One of my friends and I have been talking for some time about the “I’m not like those other girls” syndrome (let’s call it INLTOG, for short). We both had fallen prey to it, and sometimes, I think I sometimes fall into that trap still though I try to be more aware of my thoughts and actions.
Of course we are all unique. We all have our different quirks and talents and things we do. But when it comes down to it… are we really all that different from other people? We become like the people we spend time with. Anyway, why do we want to be so different from other people? As I’ve thought more about INLTOG, I’ve realized that part of my reasoning has come from all the times I have felt left out. Sometimes I don’t feel like a girl because I don’t know much about makeup or fashion and I don’t like to talk about boys all the time. Sometimes I’ve felt isolated by this fact because a lot of the girls around me always seem to be talking about something I don’t know much about. I’ve been excluded by a lot of them, too. But the truth is… A. Sometimes I am the kind of girl that’s more girly. It depends on my mood, but, more importantly, B. Does it really matter if I’m a stereotype? Doesn’t being a woman mean so much more than just the outside – or, rather, the artificiality that our society tries to create? In a world where girls are raised to cut down other women, to take pride in that “they’re not like that,” I think it’s important that we women stick together. And, no, I don’t mean in the radical feminist get-rid-of-all-the-men way. I mean in the way of being decent human beings and helping one another.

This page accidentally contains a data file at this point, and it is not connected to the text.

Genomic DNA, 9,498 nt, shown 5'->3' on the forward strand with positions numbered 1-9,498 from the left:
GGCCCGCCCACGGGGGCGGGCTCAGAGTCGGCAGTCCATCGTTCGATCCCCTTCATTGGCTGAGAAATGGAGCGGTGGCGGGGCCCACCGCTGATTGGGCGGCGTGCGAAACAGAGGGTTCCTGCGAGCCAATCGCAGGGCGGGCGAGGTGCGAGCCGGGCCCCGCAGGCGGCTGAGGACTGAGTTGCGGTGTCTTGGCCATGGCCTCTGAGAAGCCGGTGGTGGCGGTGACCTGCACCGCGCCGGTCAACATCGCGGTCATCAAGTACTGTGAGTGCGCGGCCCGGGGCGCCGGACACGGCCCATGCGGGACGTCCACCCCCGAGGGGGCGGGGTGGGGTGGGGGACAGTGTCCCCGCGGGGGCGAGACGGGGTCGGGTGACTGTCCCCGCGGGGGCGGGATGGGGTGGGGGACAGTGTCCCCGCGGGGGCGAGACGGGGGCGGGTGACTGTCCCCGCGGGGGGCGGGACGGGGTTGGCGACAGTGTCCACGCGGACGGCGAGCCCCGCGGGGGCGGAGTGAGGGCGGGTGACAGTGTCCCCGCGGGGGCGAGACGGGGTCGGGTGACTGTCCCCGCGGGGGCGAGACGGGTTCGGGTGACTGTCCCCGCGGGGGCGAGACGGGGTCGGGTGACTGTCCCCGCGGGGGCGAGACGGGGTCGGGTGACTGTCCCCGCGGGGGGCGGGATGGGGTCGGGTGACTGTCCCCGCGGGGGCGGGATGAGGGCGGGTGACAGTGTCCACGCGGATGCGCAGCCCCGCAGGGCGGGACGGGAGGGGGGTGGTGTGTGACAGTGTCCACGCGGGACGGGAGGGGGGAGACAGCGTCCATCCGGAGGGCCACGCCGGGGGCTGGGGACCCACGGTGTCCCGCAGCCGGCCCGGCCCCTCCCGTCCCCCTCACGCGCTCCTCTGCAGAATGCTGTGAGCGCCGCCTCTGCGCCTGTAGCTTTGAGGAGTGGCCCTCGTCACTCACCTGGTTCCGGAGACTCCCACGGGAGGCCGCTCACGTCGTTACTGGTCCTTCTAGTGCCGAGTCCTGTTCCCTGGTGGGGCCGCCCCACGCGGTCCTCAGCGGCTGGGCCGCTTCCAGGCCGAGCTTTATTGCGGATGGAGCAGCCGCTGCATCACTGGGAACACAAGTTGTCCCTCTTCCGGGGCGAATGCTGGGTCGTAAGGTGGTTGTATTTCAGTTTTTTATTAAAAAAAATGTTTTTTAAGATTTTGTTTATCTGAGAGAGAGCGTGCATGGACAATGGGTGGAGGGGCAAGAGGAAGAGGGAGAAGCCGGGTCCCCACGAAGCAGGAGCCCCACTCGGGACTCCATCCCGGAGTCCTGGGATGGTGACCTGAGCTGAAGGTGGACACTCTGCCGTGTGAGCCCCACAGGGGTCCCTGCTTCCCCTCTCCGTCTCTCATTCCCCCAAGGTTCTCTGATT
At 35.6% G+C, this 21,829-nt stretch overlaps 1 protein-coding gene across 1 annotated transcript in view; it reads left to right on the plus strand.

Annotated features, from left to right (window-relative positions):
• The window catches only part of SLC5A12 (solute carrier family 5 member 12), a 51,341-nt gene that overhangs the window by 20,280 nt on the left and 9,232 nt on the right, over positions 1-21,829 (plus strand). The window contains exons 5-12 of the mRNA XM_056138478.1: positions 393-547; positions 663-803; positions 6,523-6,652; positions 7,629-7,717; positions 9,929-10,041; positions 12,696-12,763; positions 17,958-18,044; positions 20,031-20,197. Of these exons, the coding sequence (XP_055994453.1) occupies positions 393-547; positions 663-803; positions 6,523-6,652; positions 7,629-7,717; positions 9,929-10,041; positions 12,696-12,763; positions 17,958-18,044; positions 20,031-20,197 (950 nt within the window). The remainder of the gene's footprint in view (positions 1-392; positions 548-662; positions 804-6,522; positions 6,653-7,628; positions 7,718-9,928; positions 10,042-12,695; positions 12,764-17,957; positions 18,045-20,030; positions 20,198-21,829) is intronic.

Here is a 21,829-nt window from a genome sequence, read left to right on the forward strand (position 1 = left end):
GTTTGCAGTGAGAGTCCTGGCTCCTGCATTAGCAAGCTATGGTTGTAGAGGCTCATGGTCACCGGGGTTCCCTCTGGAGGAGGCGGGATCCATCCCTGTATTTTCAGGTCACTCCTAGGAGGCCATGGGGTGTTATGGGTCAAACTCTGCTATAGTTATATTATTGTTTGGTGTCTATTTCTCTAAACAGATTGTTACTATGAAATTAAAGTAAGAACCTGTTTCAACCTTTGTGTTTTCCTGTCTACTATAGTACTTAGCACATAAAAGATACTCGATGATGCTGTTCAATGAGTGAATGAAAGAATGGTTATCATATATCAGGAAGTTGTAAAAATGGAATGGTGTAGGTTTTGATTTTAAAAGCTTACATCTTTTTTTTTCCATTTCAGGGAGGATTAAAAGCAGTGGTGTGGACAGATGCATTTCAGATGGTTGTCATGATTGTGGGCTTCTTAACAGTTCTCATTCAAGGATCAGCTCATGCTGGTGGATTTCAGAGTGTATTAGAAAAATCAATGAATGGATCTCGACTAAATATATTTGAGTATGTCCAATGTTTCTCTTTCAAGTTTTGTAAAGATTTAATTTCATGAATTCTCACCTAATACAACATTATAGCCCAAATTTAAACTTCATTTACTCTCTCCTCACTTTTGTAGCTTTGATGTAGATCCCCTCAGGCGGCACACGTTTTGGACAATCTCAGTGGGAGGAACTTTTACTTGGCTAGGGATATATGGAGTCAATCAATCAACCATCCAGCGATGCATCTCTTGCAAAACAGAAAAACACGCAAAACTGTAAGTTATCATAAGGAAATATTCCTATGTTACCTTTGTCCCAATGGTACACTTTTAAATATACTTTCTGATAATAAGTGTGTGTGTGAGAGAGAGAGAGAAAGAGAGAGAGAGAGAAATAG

HOWEVER, another thought has occurred to me, and this is that this kind of thinking does not take place only among women, or only in secular society. It seems, sadly, to be a Continue reading “I’m Not Like (Those Other People)”